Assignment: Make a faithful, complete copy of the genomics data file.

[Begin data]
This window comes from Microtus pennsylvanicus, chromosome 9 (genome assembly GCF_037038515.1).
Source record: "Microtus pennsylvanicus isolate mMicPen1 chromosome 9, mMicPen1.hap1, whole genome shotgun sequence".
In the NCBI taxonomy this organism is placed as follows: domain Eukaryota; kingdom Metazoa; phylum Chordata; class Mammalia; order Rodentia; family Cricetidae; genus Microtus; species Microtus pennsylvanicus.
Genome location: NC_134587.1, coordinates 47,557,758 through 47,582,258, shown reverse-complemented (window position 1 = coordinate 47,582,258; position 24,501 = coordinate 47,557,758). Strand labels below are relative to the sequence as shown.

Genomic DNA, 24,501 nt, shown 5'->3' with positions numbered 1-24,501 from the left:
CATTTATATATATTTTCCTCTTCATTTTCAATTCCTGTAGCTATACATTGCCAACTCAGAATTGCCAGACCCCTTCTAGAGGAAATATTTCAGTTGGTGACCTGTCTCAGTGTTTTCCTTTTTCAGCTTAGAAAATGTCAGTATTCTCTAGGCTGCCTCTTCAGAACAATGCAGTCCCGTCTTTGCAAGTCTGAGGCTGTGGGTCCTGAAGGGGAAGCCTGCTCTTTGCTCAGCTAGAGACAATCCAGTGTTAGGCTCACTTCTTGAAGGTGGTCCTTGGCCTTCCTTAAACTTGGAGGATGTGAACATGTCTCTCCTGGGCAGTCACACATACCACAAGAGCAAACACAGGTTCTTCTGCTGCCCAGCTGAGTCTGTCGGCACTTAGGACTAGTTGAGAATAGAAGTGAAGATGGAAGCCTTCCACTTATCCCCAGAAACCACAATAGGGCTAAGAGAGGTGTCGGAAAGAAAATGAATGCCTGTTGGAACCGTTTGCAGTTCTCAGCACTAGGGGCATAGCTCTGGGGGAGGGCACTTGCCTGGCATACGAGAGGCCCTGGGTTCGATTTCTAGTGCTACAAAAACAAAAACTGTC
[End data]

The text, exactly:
This window comes from Microtus pennsylvanicus, chromosome 9 (genome assembly GCF_037038515.1).
Source record: "Microtus pennsylvanicus isolate mMicPen1 chromosome 9, mMicPen1.hap1, whole genome shotgun sequence".
In the NCBI taxonomy this organism is placed as follows: domain Eukaryota; kingdom Metazoa; phylum Chordata; class Mammalia; order Rodentia; family Cricetidae; genus Microtus; species Microtus pennsylvanicus.
Genome location: NC_134587.1, coordinates 47,557,758 through 47,582,258, shown reverse-complemented (window position 1 = coordinate 47,582,258; position 24,501 = coordinate 47,557,758). Strand labels below are relative to the sequence as shown.

Genomic DNA, 24,501 nt, shown 5'->3' with positions numbered 1-24,501 from the left:
CATTTATATATATTTTCCTCTTCATTTTCAATTCCTGTAGCTATACATTGCCAACTCAGAATTGCCAGACCCCTTCTAGAGGAAATATTTCAGTTGGTGACCTGTCTCAGTGTTTTCCTTTTTCAGCTTAGAAAATGTCAGTATTCTCTAGGCTGCCTCTTCAGAACAATGCAGTCCCGTCTTTGCAAGTCTGAGGCTGTGGGTCCTGAAGGGGAAGCCTGCTCTTTGCTCAGCTAGAGACAATCCAGTGTTAGGCTCACTTCTTGAAGGTGGTCCTTGGCCTTCCTTAAACTTGGAGGATGTGAACATGTCTCTCCTGGGCAGTCACACATACCACAAGAGCAAACACAGGTTCTTCTGCTGCCCAGCTGAGTCTGTCGGCACTTAGGACTAGTTGAGAATAGAAGTGAAGATGGAAGCCTTCCACTTATCCCCAGAAACCACAATAGGGCTAAGAGAGGTGTCGGAAAGAAAATGAATGCCTGTTGGAACCGTTTGCAGTTCTCAGCACTAGGGGCATAGCTCTGGGGGAGGGCACTTGCCTGGCATACGAGAGGCCCTGGGTTCGATTTCTAGTGCTACAAAAACAAAAACTGTC